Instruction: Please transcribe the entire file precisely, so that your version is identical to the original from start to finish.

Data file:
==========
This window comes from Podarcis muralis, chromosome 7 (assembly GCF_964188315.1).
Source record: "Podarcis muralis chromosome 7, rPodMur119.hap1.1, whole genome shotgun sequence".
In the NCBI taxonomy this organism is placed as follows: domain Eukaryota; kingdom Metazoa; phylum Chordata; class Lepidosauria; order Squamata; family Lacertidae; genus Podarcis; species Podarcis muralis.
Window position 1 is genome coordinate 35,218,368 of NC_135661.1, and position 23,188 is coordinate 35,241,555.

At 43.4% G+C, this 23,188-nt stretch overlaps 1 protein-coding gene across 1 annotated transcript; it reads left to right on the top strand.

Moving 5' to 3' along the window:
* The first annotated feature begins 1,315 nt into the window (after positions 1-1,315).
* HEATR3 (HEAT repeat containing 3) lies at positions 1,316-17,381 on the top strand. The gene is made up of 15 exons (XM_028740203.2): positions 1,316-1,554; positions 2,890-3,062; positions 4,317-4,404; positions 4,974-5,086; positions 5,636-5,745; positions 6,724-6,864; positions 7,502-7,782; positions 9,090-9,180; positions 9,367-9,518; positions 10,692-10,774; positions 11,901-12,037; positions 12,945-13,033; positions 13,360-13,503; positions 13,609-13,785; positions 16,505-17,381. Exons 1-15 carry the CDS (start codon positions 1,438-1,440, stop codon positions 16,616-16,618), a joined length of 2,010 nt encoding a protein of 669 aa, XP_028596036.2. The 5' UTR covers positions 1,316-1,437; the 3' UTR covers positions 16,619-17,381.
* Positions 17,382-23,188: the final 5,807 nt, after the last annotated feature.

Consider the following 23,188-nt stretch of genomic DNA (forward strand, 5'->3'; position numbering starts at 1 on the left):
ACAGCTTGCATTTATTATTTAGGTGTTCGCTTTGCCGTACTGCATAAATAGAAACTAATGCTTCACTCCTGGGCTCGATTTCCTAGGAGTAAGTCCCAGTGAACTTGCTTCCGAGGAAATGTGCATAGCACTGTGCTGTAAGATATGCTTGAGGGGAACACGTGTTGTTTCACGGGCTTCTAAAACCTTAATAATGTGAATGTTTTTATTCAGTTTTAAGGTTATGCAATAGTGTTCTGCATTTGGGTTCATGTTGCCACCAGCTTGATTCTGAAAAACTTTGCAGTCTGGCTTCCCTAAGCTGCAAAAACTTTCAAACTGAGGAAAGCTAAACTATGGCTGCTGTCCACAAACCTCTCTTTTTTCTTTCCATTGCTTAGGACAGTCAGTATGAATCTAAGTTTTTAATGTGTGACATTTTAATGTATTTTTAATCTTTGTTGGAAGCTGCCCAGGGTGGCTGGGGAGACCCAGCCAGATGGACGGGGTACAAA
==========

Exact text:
This window comes from Podarcis muralis, chromosome 7 (assembly GCF_964188315.1).
Source record: "Podarcis muralis chromosome 7, rPodMur119.hap1.1, whole genome shotgun sequence".
In the NCBI taxonomy this organism is placed as follows: domain Eukaryota; kingdom Metazoa; phylum Chordata; class Lepidosauria; order Squamata; family Lacertidae; genus Podarcis; species Podarcis muralis.
Window position 1 is genome coordinate 35,218,368 of NC_135661.1, and position 23,188 is coordinate 35,241,555.

At 43.4% G+C, this 23,188-nt stretch overlaps 1 protein-coding gene across 1 annotated transcript; it reads left to right on the top strand.

Moving 5' to 3' along the window:
* The first annotated feature begins 1,315 nt into the window (after positions 1-1,315).
* HEATR3 (HEAT repeat containing 3) lies at positions 1,316-17,381 on the top strand. The gene is made up of 15 exons (XM_028740203.2): positions 1,316-1,554; positions 2,890-3,062; positions 4,317-4,404; positions 4,974-5,086; positions 5,636-5,745; positions 6,724-6,864; positions 7,502-7,782; positions 9,090-9,180; positions 9,367-9,518; positions 10,692-10,774; positions 11,901-12,037; positions 12,945-13,033; positions 13,360-13,503; positions 13,609-13,785; positions 16,505-17,381. Exons 1-15 carry the CDS (start codon positions 1,438-1,440, stop codon positions 16,616-16,618), a joined length of 2,010 nt encoding a protein of 669 aa, XP_028596036.2. The 5' UTR covers positions 1,316-1,437; the 3' UTR covers positions 16,619-17,381.
* Positions 17,382-23,188: the final 5,807 nt, after the last annotated feature.

Consider the following 23,188-nt stretch of genomic DNA (forward strand, 5'->3'; position numbering starts at 1 on the left):
ACAGCTTGCATTTATTATTTAGGTGTTCGCTTTGCCGTACTGCATAAATAGAAACTAATGCTTCACTCCTGGGCTCGATTTCCTAGGAGTAAGTCCCAGTGAACTTGCTTCCGAGGAAATGTGCATAGCACTGTGCTGTAAGATATGCTTGAGGGGAACACGTGTTGTTTCACGGGCTTCTAAAACCTTAATAATGTGAATGTTTTTATTCAGTTTTAAGGTTATGCAATAGTGTTCTGCATTTGGGTTCATGTTGCCACCAGCTTGATTCTGAAAAACTTTGCAGTCTGGCTTCCCTAAGCTGCAAAAACTTTCAAACTGAGGAAAGCTAAACTATGGCTGCTGTCCACAAACCTCTCTTTTTTCTTTCCATTGCTTAGGACAGTCAGTATGAATCTAAGTTTTTAATGTGTGACATTTTAATGTATTTTTAATCTTTGTTGGAAGCTGCCCAGGGTGGCTGGGGAGACCCAGCCAGATGGACGGGGTACAAA